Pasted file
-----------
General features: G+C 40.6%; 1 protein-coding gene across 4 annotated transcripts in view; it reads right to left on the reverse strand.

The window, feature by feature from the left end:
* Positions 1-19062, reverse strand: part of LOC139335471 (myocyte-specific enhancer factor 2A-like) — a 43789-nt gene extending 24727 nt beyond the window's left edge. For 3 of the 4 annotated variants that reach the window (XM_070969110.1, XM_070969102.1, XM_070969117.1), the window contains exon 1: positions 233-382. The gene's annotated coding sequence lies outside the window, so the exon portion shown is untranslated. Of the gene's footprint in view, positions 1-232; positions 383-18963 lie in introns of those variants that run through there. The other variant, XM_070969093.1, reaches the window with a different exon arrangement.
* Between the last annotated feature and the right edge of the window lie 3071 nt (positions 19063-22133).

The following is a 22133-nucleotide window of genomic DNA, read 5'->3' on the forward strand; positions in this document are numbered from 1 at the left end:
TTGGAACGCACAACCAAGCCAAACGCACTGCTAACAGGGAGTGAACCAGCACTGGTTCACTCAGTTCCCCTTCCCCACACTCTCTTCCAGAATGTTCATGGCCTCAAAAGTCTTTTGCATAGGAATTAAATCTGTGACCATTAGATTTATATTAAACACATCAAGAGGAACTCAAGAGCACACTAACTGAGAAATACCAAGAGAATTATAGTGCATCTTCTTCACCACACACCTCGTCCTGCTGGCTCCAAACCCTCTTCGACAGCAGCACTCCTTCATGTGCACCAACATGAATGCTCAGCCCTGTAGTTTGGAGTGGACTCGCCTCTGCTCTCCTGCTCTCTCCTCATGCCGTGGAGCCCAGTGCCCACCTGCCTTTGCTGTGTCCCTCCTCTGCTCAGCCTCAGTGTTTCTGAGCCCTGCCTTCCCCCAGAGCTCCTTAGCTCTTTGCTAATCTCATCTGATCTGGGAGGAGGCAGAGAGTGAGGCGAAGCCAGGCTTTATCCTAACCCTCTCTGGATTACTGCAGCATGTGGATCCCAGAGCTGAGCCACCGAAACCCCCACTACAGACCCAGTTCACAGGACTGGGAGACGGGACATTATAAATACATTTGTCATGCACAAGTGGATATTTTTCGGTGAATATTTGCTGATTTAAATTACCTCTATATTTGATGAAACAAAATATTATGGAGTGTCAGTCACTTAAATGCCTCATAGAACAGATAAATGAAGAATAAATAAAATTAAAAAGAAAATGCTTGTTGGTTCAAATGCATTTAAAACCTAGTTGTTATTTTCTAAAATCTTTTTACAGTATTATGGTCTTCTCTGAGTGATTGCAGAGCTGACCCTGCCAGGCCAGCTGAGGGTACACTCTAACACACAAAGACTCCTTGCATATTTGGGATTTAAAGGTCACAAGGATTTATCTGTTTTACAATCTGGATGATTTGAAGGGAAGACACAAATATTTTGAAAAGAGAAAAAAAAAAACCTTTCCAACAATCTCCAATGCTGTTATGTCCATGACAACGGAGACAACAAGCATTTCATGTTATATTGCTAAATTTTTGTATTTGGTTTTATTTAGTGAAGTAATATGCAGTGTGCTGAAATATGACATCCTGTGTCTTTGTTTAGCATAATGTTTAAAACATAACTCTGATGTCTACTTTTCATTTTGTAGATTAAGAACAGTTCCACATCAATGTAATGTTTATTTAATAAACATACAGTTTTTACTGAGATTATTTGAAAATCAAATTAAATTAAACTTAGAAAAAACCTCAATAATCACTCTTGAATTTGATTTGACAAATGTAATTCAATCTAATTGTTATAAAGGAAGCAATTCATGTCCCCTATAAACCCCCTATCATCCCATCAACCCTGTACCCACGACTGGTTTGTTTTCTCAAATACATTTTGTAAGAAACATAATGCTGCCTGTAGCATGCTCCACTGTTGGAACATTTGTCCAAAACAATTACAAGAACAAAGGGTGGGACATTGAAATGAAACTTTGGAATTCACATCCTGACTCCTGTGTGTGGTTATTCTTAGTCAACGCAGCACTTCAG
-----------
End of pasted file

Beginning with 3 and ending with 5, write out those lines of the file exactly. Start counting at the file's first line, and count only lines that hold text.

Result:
* Positions 1-19062, reverse strand: part of LOC139335471 (myocyte-specific enhancer factor 2A-like) — a 43789-nt gene extending 24727 nt beyond the window's left edge. For 3 of the 4 annotated variants that reach the window (XM_070969110.1, XM_070969102.1, XM_070969117.1), the window contains exon 1: positions 233-382. The gene's annotated coding sequence lies outside the window, so the exon portion shown is untranslated. Of the gene's footprint in view, positions 1-232; positions 383-18963 lie in introns of those variants that run through there. The other variant, XM_070969093.1, reaches the window with a different exon arrangement.
* Between the last annotated feature and the right edge of the window lie 3071 nt (positions 19063-22133).

The following is a 22133-nucleotide window of genomic DNA, read 5'->3' on the forward strand; positions in this document are numbered from 1 at the left end: